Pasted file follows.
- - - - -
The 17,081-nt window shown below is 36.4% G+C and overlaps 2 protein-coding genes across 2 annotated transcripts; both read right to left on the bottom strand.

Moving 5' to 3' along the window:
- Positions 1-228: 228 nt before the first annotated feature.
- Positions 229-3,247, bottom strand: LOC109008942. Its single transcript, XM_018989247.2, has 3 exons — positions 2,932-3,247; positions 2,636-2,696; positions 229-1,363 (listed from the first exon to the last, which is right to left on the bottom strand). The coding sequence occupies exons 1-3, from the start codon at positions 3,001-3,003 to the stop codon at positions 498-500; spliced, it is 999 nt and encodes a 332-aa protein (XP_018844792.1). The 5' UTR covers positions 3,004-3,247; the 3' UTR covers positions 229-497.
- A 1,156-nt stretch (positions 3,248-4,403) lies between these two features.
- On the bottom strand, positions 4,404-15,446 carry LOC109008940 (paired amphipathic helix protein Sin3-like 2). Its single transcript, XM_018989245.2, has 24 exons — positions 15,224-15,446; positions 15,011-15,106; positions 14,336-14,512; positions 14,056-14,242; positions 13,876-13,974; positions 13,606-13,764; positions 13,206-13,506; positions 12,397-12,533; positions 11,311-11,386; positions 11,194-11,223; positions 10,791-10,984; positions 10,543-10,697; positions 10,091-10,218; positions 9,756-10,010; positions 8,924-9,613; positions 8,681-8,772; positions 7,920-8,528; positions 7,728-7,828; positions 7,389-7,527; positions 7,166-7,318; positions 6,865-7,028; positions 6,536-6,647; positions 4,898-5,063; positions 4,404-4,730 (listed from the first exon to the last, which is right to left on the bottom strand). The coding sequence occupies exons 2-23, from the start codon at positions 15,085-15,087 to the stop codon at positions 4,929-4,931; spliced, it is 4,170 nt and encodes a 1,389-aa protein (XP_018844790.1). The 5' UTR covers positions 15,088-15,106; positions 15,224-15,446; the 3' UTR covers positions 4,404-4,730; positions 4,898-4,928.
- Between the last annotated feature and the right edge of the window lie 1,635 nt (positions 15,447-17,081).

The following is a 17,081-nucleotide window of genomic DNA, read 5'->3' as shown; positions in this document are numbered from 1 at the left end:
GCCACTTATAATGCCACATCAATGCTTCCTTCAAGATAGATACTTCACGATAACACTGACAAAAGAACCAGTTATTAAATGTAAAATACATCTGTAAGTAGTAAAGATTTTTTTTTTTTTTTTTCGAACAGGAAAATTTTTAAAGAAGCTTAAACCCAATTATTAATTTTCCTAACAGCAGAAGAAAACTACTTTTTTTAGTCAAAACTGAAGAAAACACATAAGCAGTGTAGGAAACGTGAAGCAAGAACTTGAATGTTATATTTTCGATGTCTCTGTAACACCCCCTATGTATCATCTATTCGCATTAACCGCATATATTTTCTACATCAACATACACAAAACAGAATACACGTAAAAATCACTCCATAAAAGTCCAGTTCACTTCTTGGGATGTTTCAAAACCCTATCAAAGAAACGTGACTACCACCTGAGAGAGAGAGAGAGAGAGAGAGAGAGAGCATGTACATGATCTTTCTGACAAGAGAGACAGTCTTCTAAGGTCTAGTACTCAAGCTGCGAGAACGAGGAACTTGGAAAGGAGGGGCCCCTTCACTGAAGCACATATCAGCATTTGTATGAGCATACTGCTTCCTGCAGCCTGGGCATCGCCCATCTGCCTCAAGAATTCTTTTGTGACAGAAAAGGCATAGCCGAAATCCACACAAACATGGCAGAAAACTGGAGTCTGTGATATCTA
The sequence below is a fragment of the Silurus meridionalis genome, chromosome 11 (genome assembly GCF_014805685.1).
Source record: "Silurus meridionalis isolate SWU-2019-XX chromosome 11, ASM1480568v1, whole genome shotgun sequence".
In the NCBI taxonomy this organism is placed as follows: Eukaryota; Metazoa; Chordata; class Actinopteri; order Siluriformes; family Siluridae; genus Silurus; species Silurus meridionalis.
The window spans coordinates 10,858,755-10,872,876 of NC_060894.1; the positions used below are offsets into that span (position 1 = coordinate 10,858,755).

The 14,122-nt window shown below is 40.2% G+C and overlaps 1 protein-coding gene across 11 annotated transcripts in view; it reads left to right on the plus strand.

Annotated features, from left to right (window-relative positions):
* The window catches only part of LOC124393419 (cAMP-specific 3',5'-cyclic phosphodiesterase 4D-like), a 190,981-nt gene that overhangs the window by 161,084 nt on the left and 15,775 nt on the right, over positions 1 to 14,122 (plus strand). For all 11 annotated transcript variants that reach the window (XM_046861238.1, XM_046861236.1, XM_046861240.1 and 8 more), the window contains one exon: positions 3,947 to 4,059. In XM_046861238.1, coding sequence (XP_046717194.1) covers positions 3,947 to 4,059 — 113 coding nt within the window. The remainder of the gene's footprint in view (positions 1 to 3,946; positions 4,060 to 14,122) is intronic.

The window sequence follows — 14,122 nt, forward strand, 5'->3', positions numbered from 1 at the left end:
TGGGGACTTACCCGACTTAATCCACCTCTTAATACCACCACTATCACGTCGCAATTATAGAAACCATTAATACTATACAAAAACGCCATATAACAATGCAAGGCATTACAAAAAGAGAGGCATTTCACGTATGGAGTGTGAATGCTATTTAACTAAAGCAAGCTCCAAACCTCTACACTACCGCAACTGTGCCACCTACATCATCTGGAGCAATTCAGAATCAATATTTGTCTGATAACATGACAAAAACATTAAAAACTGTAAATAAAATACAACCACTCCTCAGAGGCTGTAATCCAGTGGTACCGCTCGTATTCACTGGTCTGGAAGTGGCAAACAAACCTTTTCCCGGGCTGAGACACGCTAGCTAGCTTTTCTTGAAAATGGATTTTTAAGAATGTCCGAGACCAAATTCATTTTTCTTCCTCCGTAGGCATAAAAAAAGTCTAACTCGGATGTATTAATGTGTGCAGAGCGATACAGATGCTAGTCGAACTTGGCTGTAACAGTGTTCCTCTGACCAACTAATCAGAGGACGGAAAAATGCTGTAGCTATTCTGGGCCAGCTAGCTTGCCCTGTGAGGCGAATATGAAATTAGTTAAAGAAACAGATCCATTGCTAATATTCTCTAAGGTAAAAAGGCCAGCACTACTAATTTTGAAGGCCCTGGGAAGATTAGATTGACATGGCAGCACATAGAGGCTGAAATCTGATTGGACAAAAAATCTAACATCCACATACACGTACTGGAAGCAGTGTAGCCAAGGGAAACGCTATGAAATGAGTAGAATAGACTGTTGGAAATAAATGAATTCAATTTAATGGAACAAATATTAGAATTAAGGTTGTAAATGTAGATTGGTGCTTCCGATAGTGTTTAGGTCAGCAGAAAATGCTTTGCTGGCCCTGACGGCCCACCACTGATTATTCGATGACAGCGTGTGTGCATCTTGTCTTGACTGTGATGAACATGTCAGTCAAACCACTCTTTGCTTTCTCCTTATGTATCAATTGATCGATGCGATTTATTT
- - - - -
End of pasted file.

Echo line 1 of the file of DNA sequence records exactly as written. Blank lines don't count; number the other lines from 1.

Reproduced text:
The 17,081-nt window shown below is 36.4% G+C and overlaps 2 protein-coding genes across 2 annotated transcripts; both read right to left on the bottom strand.